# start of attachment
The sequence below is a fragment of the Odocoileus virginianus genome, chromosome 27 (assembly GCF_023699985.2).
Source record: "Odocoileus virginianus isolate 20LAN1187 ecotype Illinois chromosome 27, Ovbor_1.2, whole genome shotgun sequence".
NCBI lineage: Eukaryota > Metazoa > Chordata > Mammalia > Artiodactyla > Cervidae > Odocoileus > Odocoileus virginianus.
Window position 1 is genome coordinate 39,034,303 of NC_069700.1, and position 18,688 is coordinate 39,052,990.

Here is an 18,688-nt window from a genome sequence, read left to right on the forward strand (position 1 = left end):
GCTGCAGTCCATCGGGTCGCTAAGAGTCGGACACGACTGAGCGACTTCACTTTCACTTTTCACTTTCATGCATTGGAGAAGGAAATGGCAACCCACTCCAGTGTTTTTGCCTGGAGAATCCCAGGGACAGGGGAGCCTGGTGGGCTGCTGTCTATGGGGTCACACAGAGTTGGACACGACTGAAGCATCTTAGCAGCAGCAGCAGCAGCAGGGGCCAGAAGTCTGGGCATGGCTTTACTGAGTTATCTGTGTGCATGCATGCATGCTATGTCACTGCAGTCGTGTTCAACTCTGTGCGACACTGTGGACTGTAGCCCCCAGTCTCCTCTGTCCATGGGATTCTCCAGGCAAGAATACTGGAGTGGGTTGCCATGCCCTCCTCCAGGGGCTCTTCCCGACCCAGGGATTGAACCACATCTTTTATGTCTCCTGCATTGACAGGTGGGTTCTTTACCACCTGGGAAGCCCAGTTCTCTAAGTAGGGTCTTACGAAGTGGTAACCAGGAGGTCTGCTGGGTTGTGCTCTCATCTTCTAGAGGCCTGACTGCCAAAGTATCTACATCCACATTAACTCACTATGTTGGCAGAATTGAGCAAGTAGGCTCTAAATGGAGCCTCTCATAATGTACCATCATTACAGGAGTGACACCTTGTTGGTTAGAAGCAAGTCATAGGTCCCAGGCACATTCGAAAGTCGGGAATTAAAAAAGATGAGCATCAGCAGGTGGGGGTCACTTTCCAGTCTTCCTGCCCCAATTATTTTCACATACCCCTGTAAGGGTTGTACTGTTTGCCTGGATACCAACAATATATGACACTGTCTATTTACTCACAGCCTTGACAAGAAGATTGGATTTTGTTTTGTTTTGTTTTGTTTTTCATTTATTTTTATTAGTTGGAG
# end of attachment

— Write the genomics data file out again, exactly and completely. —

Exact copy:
The sequence below is a fragment of the Odocoileus virginianus genome, chromosome 27 (assembly GCF_023699985.2).
Source record: "Odocoileus virginianus isolate 20LAN1187 ecotype Illinois chromosome 27, Ovbor_1.2, whole genome shotgun sequence".
NCBI lineage: Eukaryota > Metazoa > Chordata > Mammalia > Artiodactyla > Cervidae > Odocoileus > Odocoileus virginianus.
Window position 1 is genome coordinate 39,034,303 of NC_069700.1, and position 18,688 is coordinate 39,052,990.

Here is an 18,688-nt window from a genome sequence, read left to right on the forward strand (position 1 = left end):
GCTGCAGTCCATCGGGTCGCTAAGAGTCGGACACGACTGAGCGACTTCACTTTCACTTTTCACTTTCATGCATTGGAGAAGGAAATGGCAACCCACTCCAGTGTTTTTGCCTGGAGAATCCCAGGGACAGGGGAGCCTGGTGGGCTGCTGTCTATGGGGTCACACAGAGTTGGACACGACTGAAGCATCTTAGCAGCAGCAGCAGCAGCAGGGGCCAGAAGTCTGGGCATGGCTTTACTGAGTTATCTGTGTGCATGCATGCATGCTATGTCACTGCAGTCGTGTTCAACTCTGTGCGACACTGTGGACTGTAGCCCCCAGTCTCCTCTGTCCATGGGATTCTCCAGGCAAGAATACTGGAGTGGGTTGCCATGCCCTCCTCCAGGGGCTCTTCCCGACCCAGGGATTGAACCACATCTTTTATGTCTCCTGCATTGACAGGTGGGTTCTTTACCACCTGGGAAGCCCAGTTCTCTAAGTAGGGTCTTACGAAGTGGTAACCAGGAGGTCTGCTGGGTTGTGCTCTCATCTTCTAGAGGCCTGACTGCCAAAGTATCTACATCCACATTAACTCACTATGTTGGCAGAATTGAGCAAGTAGGCTCTAAATGGAGCCTCTCATAATGTACCATCATTACAGGAGTGACACCTTGTTGGTTAGAAGCAAGTCATAGGTCCCAGGCACATTCGAAAGTCGGGAATTAAAAAAGATGAGCATCAGCAGGTGGGGGTCACTTTCCAGTCTTCCTGCCCCAATTATTTTCACATACCCCTGTAAGGGTTGTACTGTTTGCCTGGATACCAACAATATATGACACTGTCTATTTACTCACAGCCTTGACAAGAAGATTGGATTTTGTTTTGTTTTGTTTTGTTTTTCATTTATTTTTATTAGTTGGAG